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17
Congruence amalgamation of lattices
 Acta Sci. Math. (Szeged
"... Abstract. J. T˚uma proved an interesting “congruence amalgamation ” result. We are generalizing and providing an alternate proof for it. We then provide applications of this result: (i) A.P. Huhn proved that every distributive algebraic lattice D with at most ℵ1 compact elements can be represented a ..."
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Cited by 15 (15 self)
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Abstract. J. T˚uma proved an interesting “congruence amalgamation ” result. We are generalizing and providing an alternate proof for it. We then provide applications of this result: (i) A.P. Huhn proved that every distributive algebraic lattice D with at most ℵ1 compact elements can be represented as the congruence lattice of a lattice L. We show that L can be constructed as a locally finite relatively complemented lattice with zero. (ii) We find a large class of lattices, the ωcongruencefinite lattices, that contains all locally finite countable lattices, in which every lattice has a relatively complemented congruencepreserving extension.
Characterization of desirable properties of general database decompositions
 Ann. Math. Art. Intell
, 1993
"... This paper appears in a special issue on database theory of the Annals of Mathematics ..."
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Cited by 10 (6 self)
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This paper appears in a special issue on database theory of the Annals of Mathematics
NonBoolean Descriptions for MindMatter Problems
"... A framework for the mindmatter problem in a holistic universe which has no parts is outlined. The conceptual structure of modern quantum theory suggests to use complementary Boolean descriptions as elements for a more comprehensive nonBoolean description of a world without an apriorigiven mindmat ..."
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Cited by 6 (0 self)
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A framework for the mindmatter problem in a holistic universe which has no parts is outlined. The conceptual structure of modern quantum theory suggests to use complementary Boolean descriptions as elements for a more comprehensive nonBoolean description of a world without an apriorigiven mindmatter distinction. Such a description in terms of a locally Boolean but globally nonBoolean structure makes allowance for the fact that Boolean descriptions play a privileged role in science. If we accept the insight that there are no ultimate building blocks, the existence of holistic correlations between contextually chosen parts is a natural consequence. The main problem of a genuinely nonBoolean description is to find an appropriate partition of the universe of discourse. If we adopt the idea that all fundamental laws of physics are invariant under time translations, then we can consider a partition of the world into a tenseless and a tensed domain. In the sense of a regulative principle, the material domain is defined as the tenseless domain with its homogeneous time. The tensed domain contains the mental domain with a tensed time characterized by a privileged position, the Now. Since this partition refers to two complementary descriptions which are not given apriori,wehavetoexpectcorrelations between these two domains. In physics it corresponds to Newton’s separation of universal laws of nature and contingent initial conditions. Both descriptions have a nonBoolean structure and can be encompassed into a single nonBoolean description. Tensed and tenseless time can be synchronized by holistic correlations. 1.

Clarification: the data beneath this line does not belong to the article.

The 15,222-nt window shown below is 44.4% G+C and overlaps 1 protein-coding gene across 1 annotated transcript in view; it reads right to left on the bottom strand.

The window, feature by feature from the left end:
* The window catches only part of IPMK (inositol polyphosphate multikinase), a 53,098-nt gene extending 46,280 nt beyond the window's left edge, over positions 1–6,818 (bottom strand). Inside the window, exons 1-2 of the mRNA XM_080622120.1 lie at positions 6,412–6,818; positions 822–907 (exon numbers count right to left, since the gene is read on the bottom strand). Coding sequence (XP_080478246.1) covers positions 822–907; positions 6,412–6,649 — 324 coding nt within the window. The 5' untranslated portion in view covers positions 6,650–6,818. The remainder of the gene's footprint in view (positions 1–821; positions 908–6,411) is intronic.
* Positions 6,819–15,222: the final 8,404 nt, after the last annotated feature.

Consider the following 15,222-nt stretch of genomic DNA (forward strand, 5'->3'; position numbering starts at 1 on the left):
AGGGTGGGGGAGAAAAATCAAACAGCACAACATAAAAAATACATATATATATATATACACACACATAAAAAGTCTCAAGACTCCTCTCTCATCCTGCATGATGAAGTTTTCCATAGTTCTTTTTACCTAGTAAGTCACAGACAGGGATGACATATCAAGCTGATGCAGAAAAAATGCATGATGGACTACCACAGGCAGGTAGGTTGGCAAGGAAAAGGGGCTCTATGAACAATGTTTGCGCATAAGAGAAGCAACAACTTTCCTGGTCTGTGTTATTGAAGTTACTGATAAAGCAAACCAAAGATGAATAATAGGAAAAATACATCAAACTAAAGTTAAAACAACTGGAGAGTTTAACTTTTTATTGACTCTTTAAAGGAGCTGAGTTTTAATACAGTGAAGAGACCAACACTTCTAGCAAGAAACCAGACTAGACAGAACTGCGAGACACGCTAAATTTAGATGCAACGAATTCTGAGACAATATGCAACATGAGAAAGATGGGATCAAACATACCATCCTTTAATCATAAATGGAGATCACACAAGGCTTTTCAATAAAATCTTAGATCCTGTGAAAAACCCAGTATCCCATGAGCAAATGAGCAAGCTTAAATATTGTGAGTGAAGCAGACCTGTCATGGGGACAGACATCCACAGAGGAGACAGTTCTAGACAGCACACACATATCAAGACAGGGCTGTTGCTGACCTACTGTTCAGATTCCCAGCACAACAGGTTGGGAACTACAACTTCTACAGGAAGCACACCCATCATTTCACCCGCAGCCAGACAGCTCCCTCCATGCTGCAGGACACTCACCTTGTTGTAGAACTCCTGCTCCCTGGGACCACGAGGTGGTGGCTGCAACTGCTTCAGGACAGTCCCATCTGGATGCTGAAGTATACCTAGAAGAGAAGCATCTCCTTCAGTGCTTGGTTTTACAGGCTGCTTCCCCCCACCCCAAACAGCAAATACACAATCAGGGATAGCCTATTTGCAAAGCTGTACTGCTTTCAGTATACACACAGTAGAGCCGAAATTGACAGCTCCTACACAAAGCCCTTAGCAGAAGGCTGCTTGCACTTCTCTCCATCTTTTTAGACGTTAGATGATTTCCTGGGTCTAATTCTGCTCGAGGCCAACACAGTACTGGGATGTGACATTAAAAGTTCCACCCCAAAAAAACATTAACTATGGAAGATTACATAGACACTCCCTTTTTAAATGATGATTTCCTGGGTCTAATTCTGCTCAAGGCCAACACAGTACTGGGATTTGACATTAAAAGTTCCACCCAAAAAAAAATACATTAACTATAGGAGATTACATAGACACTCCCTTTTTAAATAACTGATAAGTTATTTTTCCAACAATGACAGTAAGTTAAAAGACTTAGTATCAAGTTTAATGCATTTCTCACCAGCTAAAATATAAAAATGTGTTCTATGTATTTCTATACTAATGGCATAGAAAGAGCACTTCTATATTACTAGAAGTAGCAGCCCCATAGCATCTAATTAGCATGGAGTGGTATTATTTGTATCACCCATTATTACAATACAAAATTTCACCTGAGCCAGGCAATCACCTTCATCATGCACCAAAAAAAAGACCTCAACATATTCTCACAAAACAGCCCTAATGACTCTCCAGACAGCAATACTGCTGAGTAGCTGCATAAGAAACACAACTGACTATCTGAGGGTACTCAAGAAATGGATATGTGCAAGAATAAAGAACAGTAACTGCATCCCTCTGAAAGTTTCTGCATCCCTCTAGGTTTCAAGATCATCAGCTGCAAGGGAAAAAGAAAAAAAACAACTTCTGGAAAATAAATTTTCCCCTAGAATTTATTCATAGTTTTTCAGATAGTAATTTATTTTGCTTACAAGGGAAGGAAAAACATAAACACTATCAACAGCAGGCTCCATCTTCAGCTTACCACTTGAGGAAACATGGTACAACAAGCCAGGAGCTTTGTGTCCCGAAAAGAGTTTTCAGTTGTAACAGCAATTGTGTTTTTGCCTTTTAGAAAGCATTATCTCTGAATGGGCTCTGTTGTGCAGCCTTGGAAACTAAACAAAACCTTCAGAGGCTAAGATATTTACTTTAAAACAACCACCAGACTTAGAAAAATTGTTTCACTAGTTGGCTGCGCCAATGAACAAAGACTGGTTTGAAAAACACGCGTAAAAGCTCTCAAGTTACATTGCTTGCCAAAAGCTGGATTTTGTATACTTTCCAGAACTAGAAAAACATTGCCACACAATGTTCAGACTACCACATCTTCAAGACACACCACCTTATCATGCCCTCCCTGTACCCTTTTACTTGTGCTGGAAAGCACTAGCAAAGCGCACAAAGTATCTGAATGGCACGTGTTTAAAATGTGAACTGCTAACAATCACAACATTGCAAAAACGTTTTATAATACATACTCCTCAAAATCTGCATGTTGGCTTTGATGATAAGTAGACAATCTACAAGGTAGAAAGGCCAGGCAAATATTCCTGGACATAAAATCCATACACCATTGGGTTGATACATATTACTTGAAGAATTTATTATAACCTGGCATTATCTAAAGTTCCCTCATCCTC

Decomposition of relational schemata into components defined by both projection and restriction
 ACM SIGACTSIGMOSSIGART Sym
, 1988
"... A generalized approach to the decomposition of relational schemata is developed in which the component views may be defined using both restriction and projection operators, thus admitting both horizontal and vertical decompositions. The realization of restrictions is enabled through the use of a Boo ..."
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Cited by 5 (2 self)
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A generalized approach to the decomposition of relational schemata is developed in which the component views may be defined using both restriction and projection operators, thus admitting both horizontal and vertical decompositions. The realization of restrictions is enabled through the use of a Boolean algebra of types, while true independence of projections is modelled by permitting null values in the base schema. The flavor of the approach is algebraic, with the the collection of all candidate views of a decomposition modelled within a latticelike framework, and the actual decompositions arising as Boolean subalgebras. Central to the framework is the notion of bidimensional join dependency, which generalizes the classical notion of join dependency by allowing the components of the join to be selected horizontally as well as vertically. Several properties of such dependencies are presented, including a generalization of many of the classical results known to be equivalent to schema acyclicity. Finally, a characterization of the nature of dependencies which participate in decompositions is presented. It is shown that there are two major types, the bidimensional join dependencies, which are tuple generating and allow tuple removal by implicit encoding of knowledge, and splitting dependencies, which simply partition the database